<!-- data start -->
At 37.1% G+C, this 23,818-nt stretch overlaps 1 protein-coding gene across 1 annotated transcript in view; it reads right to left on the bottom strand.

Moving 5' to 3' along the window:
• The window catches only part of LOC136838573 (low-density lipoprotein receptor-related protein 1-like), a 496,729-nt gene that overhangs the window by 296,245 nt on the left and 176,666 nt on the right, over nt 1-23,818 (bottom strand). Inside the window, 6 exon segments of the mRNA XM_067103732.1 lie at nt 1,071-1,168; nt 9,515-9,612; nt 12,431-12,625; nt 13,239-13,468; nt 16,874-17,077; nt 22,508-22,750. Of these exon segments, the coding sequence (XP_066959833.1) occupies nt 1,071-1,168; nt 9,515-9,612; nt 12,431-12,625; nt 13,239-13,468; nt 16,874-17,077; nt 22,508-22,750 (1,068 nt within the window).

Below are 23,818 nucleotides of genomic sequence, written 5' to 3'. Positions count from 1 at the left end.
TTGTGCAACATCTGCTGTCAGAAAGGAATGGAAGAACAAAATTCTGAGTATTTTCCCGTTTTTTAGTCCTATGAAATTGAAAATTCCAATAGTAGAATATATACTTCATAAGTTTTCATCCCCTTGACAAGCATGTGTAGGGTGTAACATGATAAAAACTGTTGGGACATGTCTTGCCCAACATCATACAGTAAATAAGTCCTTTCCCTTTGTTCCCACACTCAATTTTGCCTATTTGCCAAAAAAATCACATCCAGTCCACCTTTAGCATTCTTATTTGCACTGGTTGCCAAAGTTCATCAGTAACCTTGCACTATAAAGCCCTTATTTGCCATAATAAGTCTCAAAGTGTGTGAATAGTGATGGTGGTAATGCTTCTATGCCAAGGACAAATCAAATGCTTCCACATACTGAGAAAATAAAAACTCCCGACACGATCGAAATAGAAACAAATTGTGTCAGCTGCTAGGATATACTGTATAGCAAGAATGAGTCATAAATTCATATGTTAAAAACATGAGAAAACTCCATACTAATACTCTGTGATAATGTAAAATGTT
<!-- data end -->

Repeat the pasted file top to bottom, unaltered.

At 37.1% G+C, this 23,818-nt stretch overlaps 1 protein-coding gene across 1 annotated transcript in view; it reads right to left on the bottom strand.

Moving 5' to 3' along the window:
• The window catches only part of LOC136838573 (low-density lipoprotein receptor-related protein 1-like), a 496,729-nt gene that overhangs the window by 296,245 nt on the left and 176,666 nt on the right, over nt 1-23,818 (bottom strand). Inside the window, 6 exon segments of the mRNA XM_067103732.1 lie at nt 1,071-1,168; nt 9,515-9,612; nt 12,431-12,625; nt 13,239-13,468; nt 16,874-17,077; nt 22,508-22,750. Of these exon segments, the coding sequence (XP_066959833.1) occupies nt 1,071-1,168; nt 9,515-9,612; nt 12,431-12,625; nt 13,239-13,468; nt 16,874-17,077; nt 22,508-22,750 (1,068 nt within the window).

Below are 23,818 nucleotides of genomic sequence, written 5' to 3'. Positions count from 1 at the left end.
TTGTGCAACATCTGCTGTCAGAAAGGAATGGAAGAACAAAATTCTGAGTATTTTCCCGTTTTTTAGTCCTATGAAATTGAAAATTCCAATAGTAGAATATATACTTCATAAGTTTTCATCCCCTTGACAAGCATGTGTAGGGTGTAACATGATAAAAACTGTTGGGACATGTCTTGCCCAACATCATACAGTAAATAAGTCCTTTCCCTTTGTTCCCACACTCAATTTTGCCTATTTGCCAAAAAAATCACATCCAGTCCACCTTTAGCATTCTTATTTGCACTGGTTGCCAAAGTTCATCAGTAACCTTGCACTATAAAGCCCTTATTTGCCATAATAAGTCTCAAAGTGTGTGAATAGTGATGGTGGTAATGCTTCTATGCCAAGGACAAATCAAATGCTTCCACATACTGAGAAAATAAAAACTCCCGACACGATCGAAATAGAAACAAATTGTGTCAGCTGCTAGGATATACTGTATAGCAAGAATGAGTCATAAATTCATATGTTAAAAACATGAGAAAACTCCATACTAATACTCTGTGATAATGTAAAATGTT